The Dangers of Nylon Kitchen Utensils

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Silicone kitchen utensils have a couple of important advantages over nylon utensils.
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The dangers of nylon kitchen utensils are relatively modest, which — along with their low cost and the fact that they play nicely with nonstick surfaces — accounts for much of their popularity. That being said, they do pose a few modest hazards. Safety- and health-conscious buyers might want to keep those in mind when choosing kitchen utensils.

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Dangers of Nylon Kitchen Utensils

The most immediate of those dangers revolves around the melting point of the nylon (or polyamide if you're a chemist) used in most kitchen utensils. The types used for kitchen utensils are polyamides 6 and 66 (usually abbreviated as P6 and P66 respectively). They're valued for utensil-making because they strike a good balance between stiffness and flexibility, and they won't scratch nonstick surfaces.

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Unfortunately, they also have some of the lowest melting points among polyamides, with a theoretical limit of around 400 degrees Fahrenheit (often somewhat lower in practice). That's not an issue for normal use, but the kitchen is a place where accidents and errors of judgement happen frequently. If exposed to excessive heat, the nylon may melt, crack, or deform, which raises a few concerns:

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  • Burns:​ Temperature becomes an issue if the utensil is heated past the point of cosmetic damage and especially if it falls onto the cooking surface. The most immediate of those risks is that you'll unthinkingly snatch it up bare-handed and burn yourself on the melted plastic.

  • Combustion byproducts:​ Your utensil might also overheat to the point of releasing smoke. As burning plastics go, polyamides aren't especially toxic, but the material safety data sheets for both P6 and P66 cite a few chemical compounds that are of concern as inhalants. If you're susceptible to environmental contaminants or have an existing respiratory issue, such as asthma, you may be affected more than most people.



  • Pathogens:​ Another often overlooked hazard is that as your utensils deteriorate over time, they form pits and crevices that can potentially provide a home for food-borne pathogens. This is not a significant risk because your utensils are washed frequently, and cooking temperatures kill pathogens, but it's not zero.

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Nylon Utensils Leaching Chemicals

A subtler and longer-term concern with any plastic used for food contact is its potential to leach chemicals into foods. One such chemical is diaminodiphenylmethane, usually abbreviated as DDM (because that's a mouthful even for chemists). DDM is sometimes present in nylon — specifically black nylon, a common choice for kitchen utensils — and some forms of DDM are known to be carcinogenic. It's not known to what extent DDM migrates from utensils to food.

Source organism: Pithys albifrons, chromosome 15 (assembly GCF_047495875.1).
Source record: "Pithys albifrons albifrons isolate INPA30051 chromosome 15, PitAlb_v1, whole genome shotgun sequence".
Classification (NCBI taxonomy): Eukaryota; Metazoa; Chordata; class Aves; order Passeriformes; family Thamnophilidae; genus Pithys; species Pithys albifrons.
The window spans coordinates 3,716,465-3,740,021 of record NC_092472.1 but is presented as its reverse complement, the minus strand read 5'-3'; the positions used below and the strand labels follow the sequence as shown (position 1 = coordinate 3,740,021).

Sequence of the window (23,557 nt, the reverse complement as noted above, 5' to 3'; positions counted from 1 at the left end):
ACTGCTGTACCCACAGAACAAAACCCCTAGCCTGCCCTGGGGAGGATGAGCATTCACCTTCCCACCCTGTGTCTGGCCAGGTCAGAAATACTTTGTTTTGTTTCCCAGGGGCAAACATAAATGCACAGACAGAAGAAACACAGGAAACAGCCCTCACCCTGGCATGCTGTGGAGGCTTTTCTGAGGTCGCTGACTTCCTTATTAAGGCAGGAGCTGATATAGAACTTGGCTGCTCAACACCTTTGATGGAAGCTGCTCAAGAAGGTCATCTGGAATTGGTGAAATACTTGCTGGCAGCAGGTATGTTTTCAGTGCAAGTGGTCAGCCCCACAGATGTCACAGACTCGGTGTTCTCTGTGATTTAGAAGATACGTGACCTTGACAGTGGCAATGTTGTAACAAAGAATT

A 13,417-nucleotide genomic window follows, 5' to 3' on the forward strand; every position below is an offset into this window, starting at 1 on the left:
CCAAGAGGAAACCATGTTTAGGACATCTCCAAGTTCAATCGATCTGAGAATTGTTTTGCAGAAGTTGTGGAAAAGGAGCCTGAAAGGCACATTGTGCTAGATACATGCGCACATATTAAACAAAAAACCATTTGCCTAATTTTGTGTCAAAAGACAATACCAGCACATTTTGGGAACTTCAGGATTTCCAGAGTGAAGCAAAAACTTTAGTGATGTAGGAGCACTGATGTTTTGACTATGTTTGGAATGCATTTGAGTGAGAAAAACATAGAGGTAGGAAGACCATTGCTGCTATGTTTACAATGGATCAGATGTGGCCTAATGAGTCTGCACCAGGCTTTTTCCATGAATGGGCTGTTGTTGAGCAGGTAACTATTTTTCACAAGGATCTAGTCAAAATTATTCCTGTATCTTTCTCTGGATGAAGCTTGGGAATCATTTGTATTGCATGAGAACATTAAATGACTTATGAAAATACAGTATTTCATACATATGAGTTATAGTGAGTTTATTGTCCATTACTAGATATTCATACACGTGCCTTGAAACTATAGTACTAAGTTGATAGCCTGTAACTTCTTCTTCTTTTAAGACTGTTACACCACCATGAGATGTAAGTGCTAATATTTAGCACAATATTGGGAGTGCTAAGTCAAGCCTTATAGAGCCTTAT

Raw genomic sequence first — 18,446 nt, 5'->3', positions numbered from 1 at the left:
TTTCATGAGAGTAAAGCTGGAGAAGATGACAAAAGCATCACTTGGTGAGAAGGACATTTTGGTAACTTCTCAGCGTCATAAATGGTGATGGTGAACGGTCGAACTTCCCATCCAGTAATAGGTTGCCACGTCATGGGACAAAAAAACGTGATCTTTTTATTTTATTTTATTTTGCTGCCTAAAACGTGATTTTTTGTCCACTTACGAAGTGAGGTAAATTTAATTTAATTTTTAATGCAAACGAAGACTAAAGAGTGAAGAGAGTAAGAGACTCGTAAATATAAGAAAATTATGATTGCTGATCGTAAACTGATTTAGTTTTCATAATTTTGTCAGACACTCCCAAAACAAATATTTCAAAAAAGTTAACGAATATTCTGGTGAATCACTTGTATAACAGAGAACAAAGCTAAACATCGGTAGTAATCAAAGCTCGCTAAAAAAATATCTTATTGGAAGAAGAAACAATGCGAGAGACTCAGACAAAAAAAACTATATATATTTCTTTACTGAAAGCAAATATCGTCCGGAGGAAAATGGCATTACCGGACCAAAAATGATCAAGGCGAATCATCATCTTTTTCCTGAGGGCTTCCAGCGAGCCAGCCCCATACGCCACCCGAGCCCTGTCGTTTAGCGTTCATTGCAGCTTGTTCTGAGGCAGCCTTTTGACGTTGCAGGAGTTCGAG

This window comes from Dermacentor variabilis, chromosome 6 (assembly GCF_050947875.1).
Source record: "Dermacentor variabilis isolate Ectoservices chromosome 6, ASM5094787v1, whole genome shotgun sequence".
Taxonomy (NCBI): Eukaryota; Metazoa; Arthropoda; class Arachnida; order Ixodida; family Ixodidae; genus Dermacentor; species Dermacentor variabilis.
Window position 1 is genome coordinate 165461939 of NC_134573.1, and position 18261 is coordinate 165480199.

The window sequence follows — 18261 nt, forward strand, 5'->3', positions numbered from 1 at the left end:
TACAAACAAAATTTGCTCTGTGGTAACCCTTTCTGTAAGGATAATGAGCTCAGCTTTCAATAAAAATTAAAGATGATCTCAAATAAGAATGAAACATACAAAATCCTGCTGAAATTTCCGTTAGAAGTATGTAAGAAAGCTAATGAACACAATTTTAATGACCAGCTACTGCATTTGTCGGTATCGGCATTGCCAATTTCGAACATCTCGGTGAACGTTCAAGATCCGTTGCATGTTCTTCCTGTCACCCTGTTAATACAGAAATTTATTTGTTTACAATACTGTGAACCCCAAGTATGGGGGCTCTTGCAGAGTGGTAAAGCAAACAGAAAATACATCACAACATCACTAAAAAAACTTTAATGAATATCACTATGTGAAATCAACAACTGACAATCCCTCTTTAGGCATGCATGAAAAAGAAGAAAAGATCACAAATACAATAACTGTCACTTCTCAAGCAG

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A study published in PLOS ONE in July 2016 examined the migration of various chemicals (cyclic monomers and oligomers, to be precise) from polyamide utensils into foods. The study found some transference, mostly in foods containing alcohol, which is worth bearing in mind if you regularly cook with wine or spirits.

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It's difficult for researchers to assess exactly how much risk these and other common household chemicals pose in the long term, especially when combined. If you deliberately avoid household chemicals through the use of natural cleaning products or if you are more susceptible to environmental contaminants, you might want to consider alternative materials for your kitchen utensils.

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Nylon, Silicone, and Wooden Utensils

If you're a heavy user of nonstick cookware and bakeware and want utensils that will respect your surfaces, your choices usually boil down to nylon, silicone, or wood. Nylon is popular because it hits something of a sweet spot — it has a bit of flex, but it's rigid enough to flip an egg or scrape the side of a bowl.

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Silicone has a couple of crucial advantages over nylon: It tolerates higher temperatures, for one, and it provides a nonstick surface. Unfortunately, it lacks rigidity, which means it's often reinforced with other materials. This in turn makes it thicker, which can be an issue in use cases like turning eggs or lifting cookies from a sheet. Wood utensils are sturdy but lack flexibility, and it's difficult to make a wooden spatula thin enough for egg or cookie duty.

Ultimately, you may opt for a combination of the three depending on your usage. Nylon utensils, silicone utensils, and wooden utensils all have their strengths and weaknesses, so there's a case to be made for mixing and matching to get the exact combination you want.

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